Determining the “greatest” of anything is a highly subjective pursuit, especially when it comes to sports.
Everyone has their own opinions on the subject, usually jaded by their allegiances to a team or school. But even if it is possible to take emotion out of the equation, good luck making an objective comparison of players from different eras.
But that’s exactly what we tried to do at North State Journal with our 100 in 100 series.
Over the past 20 weeks, we’ve selected the greatest athlete produced by all 100 counties in the Old North State.
Some of the picks were easy: No one is going to argue with Dale Earnhardt Sr. in Cabarrus, David Thompson in Cleveland or Charlie “Choo Choo” Justice in Buncombe.
Others, especially in the smaller, less-populated areas of the state, were much tougher to determine.
This project could never have been completed without the help and cooperation of people such as Brandon Roberts of the Mitchell News-Journal, Jon Galloway of the Montgomery Herald, Travis Dockery of the Clay County Progress and Owen Hassell of the Wilmington Star-News.
The most difficult selections, however, came in the counties that featured more than one worthy candidate. That includes a county in which the pick was actually a guy named Worthy.
They were the decisions that sparked some serious debate among members of the sports staff — myself, sports editor Cory Lavalette and Shawn Krest — along with publisher Neal Robbins. We hope they got you, the readers, thinking and talking about them, too.
Two of the most spirited discussions, predictably, took place over the two biggest population centers of the state, where the choices were most plentiful.
The list of candidates for Mecklenburg County included baseball Hall of Famer Hoyt Wilhelm, basketball Hall of Famer Bobby Jones, future Hall of Famer Antawn Jamison, track star Jim Beatty — the first man to run a four-minute mile indoors — professional wrestler Ric Flair and our eventual choice, Stephen Curry.
We eliminated Flair because he was more of an entertainer than athlete compared to the others. Wilhelm and Jones were the next to go because they were more aggregators than dominators. Although Curry has only played 10 seasons in the NBA and presumably still has more left to accomplish, his numbers were already close to those Jamison posted in 16 seasons. The championships and MVPs were the clinchers.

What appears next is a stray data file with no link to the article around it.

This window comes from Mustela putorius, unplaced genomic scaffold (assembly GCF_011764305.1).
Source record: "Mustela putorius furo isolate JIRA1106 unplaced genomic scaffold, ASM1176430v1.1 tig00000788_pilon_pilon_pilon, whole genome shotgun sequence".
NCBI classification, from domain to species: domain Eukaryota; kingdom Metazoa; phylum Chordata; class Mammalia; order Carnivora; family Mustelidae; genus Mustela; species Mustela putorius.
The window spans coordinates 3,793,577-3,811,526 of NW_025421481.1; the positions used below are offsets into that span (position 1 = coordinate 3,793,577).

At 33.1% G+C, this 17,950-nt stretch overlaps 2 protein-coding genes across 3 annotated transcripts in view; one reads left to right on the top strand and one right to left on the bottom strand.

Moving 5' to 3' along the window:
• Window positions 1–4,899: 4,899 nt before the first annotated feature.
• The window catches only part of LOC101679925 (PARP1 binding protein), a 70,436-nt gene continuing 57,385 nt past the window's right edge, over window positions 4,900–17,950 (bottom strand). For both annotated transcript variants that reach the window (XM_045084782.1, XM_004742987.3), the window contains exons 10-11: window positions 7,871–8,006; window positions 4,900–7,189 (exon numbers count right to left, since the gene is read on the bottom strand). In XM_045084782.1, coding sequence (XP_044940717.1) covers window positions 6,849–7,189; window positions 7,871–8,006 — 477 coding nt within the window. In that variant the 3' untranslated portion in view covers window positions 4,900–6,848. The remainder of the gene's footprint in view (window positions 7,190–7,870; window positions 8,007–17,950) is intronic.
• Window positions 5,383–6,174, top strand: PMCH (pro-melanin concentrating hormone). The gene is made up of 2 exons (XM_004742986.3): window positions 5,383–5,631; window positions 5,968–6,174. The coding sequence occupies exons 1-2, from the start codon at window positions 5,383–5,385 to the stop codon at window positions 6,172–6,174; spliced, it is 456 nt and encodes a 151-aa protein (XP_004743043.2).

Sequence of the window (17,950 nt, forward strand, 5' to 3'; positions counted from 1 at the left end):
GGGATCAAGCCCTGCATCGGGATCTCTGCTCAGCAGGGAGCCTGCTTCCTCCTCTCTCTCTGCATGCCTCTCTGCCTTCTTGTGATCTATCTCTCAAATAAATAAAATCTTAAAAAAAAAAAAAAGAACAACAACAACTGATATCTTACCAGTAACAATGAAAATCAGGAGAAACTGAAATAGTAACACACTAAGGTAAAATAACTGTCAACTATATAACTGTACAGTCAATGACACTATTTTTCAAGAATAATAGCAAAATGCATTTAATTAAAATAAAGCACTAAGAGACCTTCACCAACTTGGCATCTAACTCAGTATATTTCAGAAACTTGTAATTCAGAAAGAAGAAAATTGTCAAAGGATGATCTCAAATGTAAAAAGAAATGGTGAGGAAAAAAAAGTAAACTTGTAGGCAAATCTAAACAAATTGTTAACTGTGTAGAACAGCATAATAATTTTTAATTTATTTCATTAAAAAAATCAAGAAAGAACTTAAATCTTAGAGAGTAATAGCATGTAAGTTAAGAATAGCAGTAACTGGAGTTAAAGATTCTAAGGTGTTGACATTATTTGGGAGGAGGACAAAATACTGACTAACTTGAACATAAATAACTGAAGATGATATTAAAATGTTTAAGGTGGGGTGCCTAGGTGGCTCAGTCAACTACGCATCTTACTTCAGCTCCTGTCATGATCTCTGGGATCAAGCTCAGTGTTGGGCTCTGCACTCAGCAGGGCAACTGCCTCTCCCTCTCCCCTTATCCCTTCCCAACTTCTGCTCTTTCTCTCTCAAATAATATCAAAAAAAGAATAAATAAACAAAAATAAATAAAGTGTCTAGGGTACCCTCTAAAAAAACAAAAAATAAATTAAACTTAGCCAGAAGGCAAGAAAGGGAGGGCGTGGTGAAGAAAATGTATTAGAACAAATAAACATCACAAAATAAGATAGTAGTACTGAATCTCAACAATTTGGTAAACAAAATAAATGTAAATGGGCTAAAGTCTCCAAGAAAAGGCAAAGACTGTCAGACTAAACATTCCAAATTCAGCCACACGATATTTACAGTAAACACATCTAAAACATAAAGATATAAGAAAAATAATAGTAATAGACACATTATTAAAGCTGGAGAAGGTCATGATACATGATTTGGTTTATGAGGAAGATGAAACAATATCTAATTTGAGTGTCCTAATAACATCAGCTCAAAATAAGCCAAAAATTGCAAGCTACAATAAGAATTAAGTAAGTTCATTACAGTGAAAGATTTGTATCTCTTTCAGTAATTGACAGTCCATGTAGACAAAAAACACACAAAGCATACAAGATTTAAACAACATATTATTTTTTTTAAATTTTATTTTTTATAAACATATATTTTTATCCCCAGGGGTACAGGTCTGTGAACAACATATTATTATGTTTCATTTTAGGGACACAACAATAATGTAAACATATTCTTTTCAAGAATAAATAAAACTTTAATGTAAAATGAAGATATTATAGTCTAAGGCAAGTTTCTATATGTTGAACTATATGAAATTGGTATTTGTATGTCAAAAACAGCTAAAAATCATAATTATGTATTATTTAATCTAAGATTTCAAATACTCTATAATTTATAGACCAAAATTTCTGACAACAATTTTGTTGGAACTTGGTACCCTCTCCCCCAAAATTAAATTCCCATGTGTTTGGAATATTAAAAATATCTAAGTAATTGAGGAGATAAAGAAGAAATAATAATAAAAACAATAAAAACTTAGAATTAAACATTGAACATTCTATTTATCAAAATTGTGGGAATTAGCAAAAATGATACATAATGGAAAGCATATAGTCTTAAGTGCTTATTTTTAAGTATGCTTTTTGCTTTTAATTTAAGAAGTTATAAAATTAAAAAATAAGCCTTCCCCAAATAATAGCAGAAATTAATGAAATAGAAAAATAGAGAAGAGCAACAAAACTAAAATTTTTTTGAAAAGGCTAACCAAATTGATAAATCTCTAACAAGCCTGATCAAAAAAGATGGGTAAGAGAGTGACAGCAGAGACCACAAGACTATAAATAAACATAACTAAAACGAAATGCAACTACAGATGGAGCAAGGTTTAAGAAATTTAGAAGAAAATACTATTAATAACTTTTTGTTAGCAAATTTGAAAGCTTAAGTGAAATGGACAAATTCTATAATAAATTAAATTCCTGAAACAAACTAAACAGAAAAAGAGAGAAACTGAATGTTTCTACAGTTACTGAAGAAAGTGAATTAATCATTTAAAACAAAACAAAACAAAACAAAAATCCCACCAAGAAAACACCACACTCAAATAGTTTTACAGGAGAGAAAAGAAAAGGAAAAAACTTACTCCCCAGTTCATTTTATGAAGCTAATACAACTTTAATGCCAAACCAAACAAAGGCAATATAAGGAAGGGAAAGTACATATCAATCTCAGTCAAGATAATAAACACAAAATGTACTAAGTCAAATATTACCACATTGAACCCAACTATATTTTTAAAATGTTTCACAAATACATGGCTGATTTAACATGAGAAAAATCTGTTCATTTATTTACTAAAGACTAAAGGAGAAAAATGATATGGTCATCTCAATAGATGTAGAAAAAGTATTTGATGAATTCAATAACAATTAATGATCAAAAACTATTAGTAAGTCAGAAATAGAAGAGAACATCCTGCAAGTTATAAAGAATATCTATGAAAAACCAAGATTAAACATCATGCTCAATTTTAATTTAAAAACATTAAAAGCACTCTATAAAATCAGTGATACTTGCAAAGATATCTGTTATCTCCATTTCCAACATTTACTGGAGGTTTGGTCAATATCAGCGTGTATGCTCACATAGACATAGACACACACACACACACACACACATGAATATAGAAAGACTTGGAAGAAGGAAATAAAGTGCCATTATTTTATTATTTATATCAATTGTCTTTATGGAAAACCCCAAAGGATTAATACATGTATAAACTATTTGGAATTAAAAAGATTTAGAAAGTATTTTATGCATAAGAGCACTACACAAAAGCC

The choice in Wake County was even more interesting because our eventual choice, Pete Maravich, wasn’t born here. He moved to the area as a teenager when his father was hired as a coach at NC State.
We specifically left the rules for selection vague for just such a case. Because the numbers Pistol Pete put up at Raleigh’s Broughton High School were so prolific — a precursor to the even more impressive, record-setting scoring totals he piled up in college at LSU — we decided to go with him over the likes of No. 1 overall baseball draft pick Josh Hamilton, golfer Webb Simpson and basketball stars John Wall and Nate McMillan.
One of the trickiest calls came in Guilford County, where the choice came down to Torry Holt and Ted Brown, both college football Hall of Famers from NC State. We went with Holt because he had a better NFL career.
Pro performance was also the determining factor in Lenoir County. Kinston in the county is a small town that has sent more players to the NBA per capita than anywhere in the country, and the choice came down to Jerry Stackhouse and Cedric “Cornbread” Maxwell. We went with Stackhouse.
Unlike those other counties, the choice in New Hanover was obvious. It’s a good thing, too, because had Michael Jordan not been in the picture, we might never have been able to come to a consensus among a group that includes quarterbacks Roman Gabriel and Sonny Jurgensen, Harlem Globetrotters legend Meadowlark Lemon, Boston Celtics mainstay Sam Jones and baseball slugger Trot Nixon.
By far the most controversial pick of the series came in Wilson County. The choice was two-sport UNC star and future NFL Hall of Famer Julius Peppers.
But wait, you say, Peppers grew up in Bailey and starred at Southern Nash High School.
Yes, that’s true. But he was born in Wilson. And because we left ourselves some wiggle room with the rules, we found a way to not have to choose between two athletes who belong on any list naming the best sports stars from North Carolina: Peppers and another Nash County great, UNC basketball icon Phil Ford.
That left Carlester Crumpler Sr., the likely pick in Wilson had we not gone with Peppers, out in the cold. But as mentioned earlier, tough choices had to be made.